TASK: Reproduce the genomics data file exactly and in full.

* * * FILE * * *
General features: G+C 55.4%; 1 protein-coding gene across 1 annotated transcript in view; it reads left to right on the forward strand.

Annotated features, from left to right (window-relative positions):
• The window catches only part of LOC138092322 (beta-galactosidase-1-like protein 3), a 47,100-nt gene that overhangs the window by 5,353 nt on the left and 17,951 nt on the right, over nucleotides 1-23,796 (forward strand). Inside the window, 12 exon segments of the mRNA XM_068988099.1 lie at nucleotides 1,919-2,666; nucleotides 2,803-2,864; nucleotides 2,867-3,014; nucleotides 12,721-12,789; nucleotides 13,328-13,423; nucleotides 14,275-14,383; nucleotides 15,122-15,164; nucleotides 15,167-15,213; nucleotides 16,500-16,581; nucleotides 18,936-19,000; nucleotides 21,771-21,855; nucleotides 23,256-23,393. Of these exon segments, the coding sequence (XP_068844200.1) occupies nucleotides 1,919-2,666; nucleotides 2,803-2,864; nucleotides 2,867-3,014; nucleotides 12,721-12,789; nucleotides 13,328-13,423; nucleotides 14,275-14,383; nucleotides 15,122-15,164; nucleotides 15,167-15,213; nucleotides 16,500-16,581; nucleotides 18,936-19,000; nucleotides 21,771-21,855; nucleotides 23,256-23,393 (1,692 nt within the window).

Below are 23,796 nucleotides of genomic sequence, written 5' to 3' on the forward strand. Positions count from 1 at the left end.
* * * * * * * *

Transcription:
General features: G+C 55.4%; 1 protein-coding gene across 1 annotated transcript in view; it reads left to right on the forward strand.

Annotated features, from left to right (window-relative positions):
• The window catches only part of LOC138092322 (beta-galactosidase-1-like protein 3), a 47,100-nt gene that overhangs the window by 5,353 nt on the left and 17,951 nt on the right, over nucleotides 1-23,796 (forward strand). Inside the window, 12 exon segments of the mRNA XM_068988099.1 lie at nucleotides 1,919-2,666; nucleotides 2,803-2,864; nucleotides 2,867-3,014; nucleotides 12,721-12,789; nucleotides 13,328-13,423; nucleotides 14,275-14,383; nucleotides 15,122-15,164; nucleotides 15,167-15,213; nucleotides 16,500-16,581; nucleotides 18,936-19,000; nucleotides 21,771-21,855; nucleotides 23,256-23,393. Of these exon segments, the coding sequence (XP_068844200.1) occupies nucleotides 1,919-2,666; nucleotides 2,803-2,864; nucleotides 2,867-3,014; nucleotides 12,721-12,789; nucleotides 13,328-13,423; nucleotides 14,275-14,383; nucleotides 15,122-15,164; nucleotides 15,167-15,213; nucleotides 16,500-16,581; nucleotides 18,936-19,000; nucleotides 21,771-21,855; nucleotides 23,256-23,393 (1,692 nt within the window).

Below are 23,796 nucleotides of genomic sequence, written 5' to 3' on the forward strand. Positions count from 1 at the left end.